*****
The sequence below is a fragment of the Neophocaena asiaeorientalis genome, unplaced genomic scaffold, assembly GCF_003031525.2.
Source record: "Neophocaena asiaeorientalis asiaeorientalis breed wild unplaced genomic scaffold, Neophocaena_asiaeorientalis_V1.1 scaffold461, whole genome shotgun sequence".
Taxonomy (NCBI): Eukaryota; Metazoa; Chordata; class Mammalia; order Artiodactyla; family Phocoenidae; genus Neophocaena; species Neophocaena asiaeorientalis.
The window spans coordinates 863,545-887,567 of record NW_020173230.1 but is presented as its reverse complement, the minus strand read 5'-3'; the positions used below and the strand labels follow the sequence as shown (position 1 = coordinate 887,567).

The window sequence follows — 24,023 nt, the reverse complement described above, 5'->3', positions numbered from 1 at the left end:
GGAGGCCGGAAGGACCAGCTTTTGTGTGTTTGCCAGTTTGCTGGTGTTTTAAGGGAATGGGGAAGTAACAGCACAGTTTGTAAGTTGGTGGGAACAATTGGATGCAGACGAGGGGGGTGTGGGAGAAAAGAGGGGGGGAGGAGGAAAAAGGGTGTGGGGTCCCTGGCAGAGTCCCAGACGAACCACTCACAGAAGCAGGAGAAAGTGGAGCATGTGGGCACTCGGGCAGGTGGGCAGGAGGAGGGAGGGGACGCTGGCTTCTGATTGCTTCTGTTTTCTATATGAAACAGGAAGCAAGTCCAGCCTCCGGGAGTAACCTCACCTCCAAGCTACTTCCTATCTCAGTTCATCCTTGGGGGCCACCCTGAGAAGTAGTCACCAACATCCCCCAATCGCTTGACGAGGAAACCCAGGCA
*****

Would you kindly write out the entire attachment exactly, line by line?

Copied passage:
The sequence below is a fragment of the Neophocaena asiaeorientalis genome, unplaced genomic scaffold, assembly GCF_003031525.2.
Source record: "Neophocaena asiaeorientalis asiaeorientalis breed wild unplaced genomic scaffold, Neophocaena_asiaeorientalis_V1.1 scaffold461, whole genome shotgun sequence".
Taxonomy (NCBI): Eukaryota; Metazoa; Chordata; class Mammalia; order Artiodactyla; family Phocoenidae; genus Neophocaena; species Neophocaena asiaeorientalis.
The window spans coordinates 863,545-887,567 of record NW_020173230.1 but is presented as its reverse complement, the minus strand read 5'-3'; the positions used below and the strand labels follow the sequence as shown (position 1 = coordinate 887,567).

The window sequence follows — 24,023 nt, the reverse complement described above, 5'->3', positions numbered from 1 at the left end:
GGAGGCCGGAAGGACCAGCTTTTGTGTGTTTGCCAGTTTGCTGGTGTTTTAAGGGAATGGGGAAGTAACAGCACAGTTTGTAAGTTGGTGGGAACAATTGGATGCAGACGAGGGGGGTGTGGGAGAAAAGAGGGGGGGAGGAGGAAAAAGGGTGTGGGGTCCCTGGCAGAGTCCCAGACGAACCACTCACAGAAGCAGGAGAAAGTGGAGCATGTGGGCACTCGGGCAGGTGGGCAGGAGGAGGGAGGGGACGCTGGCTTCTGATTGCTTCTGTTTTCTATATGAAACAGGAAGCAAGTCCAGCCTCCGGGAGTAACCTCACCTCCAAGCTACTTCCTATCTCAGTTCATCCTTGGGGGCCACCCTGAGAAGTAGTCACCAACATCCCCCAATCGCTTGACGAGGAAACCCAGGCA